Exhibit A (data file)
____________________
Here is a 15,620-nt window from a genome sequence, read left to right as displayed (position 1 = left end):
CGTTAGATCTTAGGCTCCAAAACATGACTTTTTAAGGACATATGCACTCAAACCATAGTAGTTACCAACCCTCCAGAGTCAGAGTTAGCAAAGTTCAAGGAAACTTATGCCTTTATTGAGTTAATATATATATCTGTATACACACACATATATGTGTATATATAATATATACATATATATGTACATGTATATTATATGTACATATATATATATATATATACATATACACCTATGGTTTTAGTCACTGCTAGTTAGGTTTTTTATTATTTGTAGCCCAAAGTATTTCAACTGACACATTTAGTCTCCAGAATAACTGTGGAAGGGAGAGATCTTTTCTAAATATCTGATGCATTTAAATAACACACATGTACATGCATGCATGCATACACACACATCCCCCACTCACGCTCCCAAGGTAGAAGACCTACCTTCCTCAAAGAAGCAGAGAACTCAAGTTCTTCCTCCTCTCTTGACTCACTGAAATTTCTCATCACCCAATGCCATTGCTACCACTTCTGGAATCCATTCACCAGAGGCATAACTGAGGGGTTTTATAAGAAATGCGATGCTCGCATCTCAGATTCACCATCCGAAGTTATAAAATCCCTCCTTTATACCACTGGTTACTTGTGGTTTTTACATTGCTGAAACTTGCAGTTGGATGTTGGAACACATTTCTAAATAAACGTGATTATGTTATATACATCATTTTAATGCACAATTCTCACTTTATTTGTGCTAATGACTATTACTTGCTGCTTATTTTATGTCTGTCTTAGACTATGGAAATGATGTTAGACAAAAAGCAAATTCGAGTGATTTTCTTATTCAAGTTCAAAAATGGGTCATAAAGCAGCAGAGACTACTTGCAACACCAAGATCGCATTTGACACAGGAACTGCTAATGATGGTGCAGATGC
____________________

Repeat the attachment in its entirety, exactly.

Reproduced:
Here is a 15,620-nt window from a genome sequence, read left to right as displayed (position 1 = left end):
CGTTAGATCTTAGGCTCCAAAACATGACTTTTTAAGGACATATGCACTCAAACCATAGTAGTTACCAACCCTCCAGAGTCAGAGTTAGCAAAGTTCAAGGAAACTTATGCCTTTATTGAGTTAATATATATATCTGTATACACACACATATATGTGTATATATAATATATACATATATATGTACATGTATATTATATGTACATATATATATATATATATACATATACACCTATGGTTTTAGTCACTGCTAGTTAGGTTTTTTATTATTTGTAGCCCAAAGTATTTCAACTGACACATTTAGTCTCCAGAATAACTGTGGAAGGGAGAGATCTTTTCTAAATATCTGATGCATTTAAATAACACACATGTACATGCATGCATGCATACACACACATCCCCCACTCACGCTCCCAAGGTAGAAGACCTACCTTCCTCAAAGAAGCAGAGAACTCAAGTTCTTCCTCCTCTCTTGACTCACTGAAATTTCTCATCACCCAATGCCATTGCTACCACTTCTGGAATCCATTCACCAGAGGCATAACTGAGGGGTTTTATAAGAAATGCGATGCTCGCATCTCAGATTCACCATCCGAAGTTATAAAATCCCTCCTTTATACCACTGGTTACTTGTGGTTTTTACATTGCTGAAACTTGCAGTTGGATGTTGGAACACATTTCTAAATAAACGTGATTATGTTATATACATCATTTTAATGCACAATTCTCACTTTATTTGTGCTAATGACTATTACTTGCTGCTTATTTTATGTCTGTCTTAGACTATGGAAATGATGTTAGACAAAAAGCAAATTCGAGTGATTTTCTTATTCAAGTTCAAAAATGGGTCATAAAGCAGCAGAGACTACTTGCAACACCAAGATCGCATTTGACACAGGAACTGCTAATGATGGTGCAGATGC